Exactly one year ago, Google unveiled a pair of augmented reality (AR) glasses at its I/O developer conference. But unlike Google Glass, this new concept, which didn’t have a name at the time (and still doesn’t), demonstrated the practicality of digital overlays, promoting the idea of real-time language translation as you were conversing with another person.
It wasn’t about shooting magic spells or seeing dancing cartoons but rather providing accessibility to something we all do every day: communicating.
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The concept had the appearance of a regular pair of glasses, making it clear that you didn’t have to look like a cyborg in order to reap the benefits of today’s technology. But, again, it was just a concept, and Google hasn’t really talked about the product since then.
Twelve months have passed and the popularity of AR has now been replaced by another acronym: AI, shifting most of Google and the tech industry’s focus more toward artificial intelligence and machine learning and further away from metaverses and, I guess, glasses that help you transcribe language in real time. Google literally said the word “AI” 143 times during yesterday’s I/O event, as counted by CNET.
But it was also during the event that something else caught my eye. No, it wasn’t Sundar Pichai’s declaration that hotdogs are actually tacos but, instead, a feature that Google briefly demoed with the new Pixel Fold. (The taco of smartphones? Nevermind.)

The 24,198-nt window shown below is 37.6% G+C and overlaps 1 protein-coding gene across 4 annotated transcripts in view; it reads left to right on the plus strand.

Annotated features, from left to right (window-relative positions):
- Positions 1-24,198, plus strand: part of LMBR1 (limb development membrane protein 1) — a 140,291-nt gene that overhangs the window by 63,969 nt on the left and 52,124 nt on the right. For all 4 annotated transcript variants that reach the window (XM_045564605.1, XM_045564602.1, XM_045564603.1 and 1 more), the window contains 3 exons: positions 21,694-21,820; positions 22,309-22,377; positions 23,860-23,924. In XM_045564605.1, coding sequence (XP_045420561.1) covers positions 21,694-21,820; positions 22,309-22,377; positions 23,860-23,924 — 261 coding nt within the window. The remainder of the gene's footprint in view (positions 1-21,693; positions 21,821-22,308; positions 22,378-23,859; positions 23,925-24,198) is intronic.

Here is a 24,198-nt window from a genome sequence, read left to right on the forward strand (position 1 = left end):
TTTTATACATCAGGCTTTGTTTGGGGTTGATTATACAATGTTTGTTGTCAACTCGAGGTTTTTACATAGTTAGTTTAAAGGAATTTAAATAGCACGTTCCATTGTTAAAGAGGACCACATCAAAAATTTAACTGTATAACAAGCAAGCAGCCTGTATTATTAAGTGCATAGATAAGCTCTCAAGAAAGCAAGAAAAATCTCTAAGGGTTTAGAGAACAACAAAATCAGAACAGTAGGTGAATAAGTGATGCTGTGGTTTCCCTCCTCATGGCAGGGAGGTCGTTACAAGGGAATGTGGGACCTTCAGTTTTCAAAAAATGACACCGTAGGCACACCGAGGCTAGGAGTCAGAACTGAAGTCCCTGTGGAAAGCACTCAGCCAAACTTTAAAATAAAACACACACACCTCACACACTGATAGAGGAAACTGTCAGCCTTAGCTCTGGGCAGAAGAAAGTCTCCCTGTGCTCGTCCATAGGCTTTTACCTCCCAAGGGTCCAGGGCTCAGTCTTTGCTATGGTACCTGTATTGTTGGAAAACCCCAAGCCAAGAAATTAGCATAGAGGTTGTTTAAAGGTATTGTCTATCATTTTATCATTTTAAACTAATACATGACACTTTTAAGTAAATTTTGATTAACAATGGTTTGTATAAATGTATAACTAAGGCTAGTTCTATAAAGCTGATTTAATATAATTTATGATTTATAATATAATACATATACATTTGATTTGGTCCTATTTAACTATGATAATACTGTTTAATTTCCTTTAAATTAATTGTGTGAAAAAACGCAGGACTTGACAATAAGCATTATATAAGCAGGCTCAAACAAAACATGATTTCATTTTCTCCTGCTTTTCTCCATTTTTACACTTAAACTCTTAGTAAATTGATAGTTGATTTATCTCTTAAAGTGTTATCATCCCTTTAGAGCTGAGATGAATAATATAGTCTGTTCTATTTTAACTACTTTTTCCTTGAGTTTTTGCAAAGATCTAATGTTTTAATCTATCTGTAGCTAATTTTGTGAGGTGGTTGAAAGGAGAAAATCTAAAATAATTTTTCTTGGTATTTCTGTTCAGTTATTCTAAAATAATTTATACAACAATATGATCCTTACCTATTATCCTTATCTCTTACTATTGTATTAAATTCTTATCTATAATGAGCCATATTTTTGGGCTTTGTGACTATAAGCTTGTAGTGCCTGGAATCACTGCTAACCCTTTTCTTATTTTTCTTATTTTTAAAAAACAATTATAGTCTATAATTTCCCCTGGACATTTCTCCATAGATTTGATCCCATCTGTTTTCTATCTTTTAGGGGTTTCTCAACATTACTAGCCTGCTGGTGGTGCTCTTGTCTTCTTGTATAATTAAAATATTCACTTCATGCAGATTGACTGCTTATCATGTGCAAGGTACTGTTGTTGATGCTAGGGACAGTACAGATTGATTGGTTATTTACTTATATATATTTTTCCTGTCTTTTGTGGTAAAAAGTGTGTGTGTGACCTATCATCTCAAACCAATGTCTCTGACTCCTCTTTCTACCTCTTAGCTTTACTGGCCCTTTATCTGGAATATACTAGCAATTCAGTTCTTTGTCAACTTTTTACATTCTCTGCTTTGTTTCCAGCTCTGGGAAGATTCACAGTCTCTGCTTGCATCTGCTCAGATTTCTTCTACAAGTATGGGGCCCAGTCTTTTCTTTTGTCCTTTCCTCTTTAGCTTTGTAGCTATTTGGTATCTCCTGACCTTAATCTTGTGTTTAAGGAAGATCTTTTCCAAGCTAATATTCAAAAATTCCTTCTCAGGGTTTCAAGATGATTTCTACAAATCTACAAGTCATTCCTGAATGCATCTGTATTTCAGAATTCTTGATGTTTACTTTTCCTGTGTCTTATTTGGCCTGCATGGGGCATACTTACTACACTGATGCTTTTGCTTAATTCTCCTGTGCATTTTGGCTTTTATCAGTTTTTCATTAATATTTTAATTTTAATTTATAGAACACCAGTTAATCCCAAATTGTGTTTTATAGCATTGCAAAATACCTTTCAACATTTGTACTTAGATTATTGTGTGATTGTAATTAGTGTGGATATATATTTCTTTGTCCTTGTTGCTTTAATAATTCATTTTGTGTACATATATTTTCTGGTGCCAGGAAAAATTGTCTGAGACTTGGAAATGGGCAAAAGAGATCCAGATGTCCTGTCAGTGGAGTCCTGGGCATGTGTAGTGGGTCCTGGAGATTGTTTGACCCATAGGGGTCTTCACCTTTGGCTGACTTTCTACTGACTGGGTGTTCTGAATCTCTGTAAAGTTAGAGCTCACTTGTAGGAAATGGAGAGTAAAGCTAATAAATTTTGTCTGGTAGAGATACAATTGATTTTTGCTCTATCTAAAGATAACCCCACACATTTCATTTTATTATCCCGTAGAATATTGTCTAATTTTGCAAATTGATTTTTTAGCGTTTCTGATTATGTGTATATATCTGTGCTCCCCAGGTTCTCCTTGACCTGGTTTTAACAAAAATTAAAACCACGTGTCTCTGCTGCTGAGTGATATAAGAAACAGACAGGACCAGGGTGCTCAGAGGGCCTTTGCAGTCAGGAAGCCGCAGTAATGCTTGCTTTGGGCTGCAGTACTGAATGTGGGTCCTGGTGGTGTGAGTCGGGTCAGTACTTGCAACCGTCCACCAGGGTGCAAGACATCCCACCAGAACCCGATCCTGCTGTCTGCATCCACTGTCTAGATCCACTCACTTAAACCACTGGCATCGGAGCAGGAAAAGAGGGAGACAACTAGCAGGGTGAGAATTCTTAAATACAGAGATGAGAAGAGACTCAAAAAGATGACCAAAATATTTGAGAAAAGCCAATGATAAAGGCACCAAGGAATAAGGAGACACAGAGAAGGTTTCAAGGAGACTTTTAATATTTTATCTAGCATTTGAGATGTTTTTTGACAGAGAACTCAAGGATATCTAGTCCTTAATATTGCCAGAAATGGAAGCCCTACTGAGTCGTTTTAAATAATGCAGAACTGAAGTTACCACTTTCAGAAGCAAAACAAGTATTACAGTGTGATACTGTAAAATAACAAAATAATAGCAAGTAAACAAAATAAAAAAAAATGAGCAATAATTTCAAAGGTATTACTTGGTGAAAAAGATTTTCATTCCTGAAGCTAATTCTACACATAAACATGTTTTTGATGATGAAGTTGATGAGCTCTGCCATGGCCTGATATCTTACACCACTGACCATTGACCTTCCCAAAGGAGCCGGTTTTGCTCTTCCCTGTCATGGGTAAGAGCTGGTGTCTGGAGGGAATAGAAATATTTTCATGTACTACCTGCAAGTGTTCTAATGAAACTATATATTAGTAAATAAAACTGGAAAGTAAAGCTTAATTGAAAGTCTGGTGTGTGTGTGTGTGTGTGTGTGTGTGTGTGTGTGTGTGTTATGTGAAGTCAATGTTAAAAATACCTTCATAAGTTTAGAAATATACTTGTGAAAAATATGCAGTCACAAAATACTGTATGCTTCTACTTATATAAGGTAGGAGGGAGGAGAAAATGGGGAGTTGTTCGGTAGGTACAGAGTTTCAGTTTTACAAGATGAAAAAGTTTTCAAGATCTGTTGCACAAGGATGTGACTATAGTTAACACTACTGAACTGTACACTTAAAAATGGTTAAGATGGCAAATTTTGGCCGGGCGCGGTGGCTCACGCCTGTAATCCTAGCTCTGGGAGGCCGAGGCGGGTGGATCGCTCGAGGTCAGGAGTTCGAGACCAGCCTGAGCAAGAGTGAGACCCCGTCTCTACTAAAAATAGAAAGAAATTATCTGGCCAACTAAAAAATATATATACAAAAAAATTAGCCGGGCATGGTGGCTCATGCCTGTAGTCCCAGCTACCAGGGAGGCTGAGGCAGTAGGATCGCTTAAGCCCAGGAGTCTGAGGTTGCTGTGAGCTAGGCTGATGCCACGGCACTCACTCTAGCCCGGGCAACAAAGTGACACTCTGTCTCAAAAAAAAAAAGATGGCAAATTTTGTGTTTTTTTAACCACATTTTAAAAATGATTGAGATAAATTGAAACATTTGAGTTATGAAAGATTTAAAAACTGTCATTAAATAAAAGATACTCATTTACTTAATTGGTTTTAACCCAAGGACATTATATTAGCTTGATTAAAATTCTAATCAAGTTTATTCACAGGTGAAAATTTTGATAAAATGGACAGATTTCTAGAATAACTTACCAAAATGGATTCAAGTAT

The company calls it Dual Screen Interpreter Mode, a transcription feature that leverages the front and back screens of the foldable and the Tensor G2’s processing power to simultaneously display what’s being spoken by one person and how it translates in another language. At a glance, you’re able to understand what someone else is saying, even if they don’t speak the same language as you. Sound familiar?
I’m not saying a foldable phone is a direct replacement for AR glasses; I still believe there’s a future where the latter exists and potentially replaces all the devices we carry around. But the Dual Screen Interpreter Mode on the Pixel Fold is the closest callback we’ve gotten to Google’s year-old concept, and I’m excited to test the feature when it arrives.
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The Pixel Fold is available for pre-order right now, and Google says it will start shipping by next month. But even then, you’ll have to wait until the fall before the translation feature sees an official release, so stay tuned.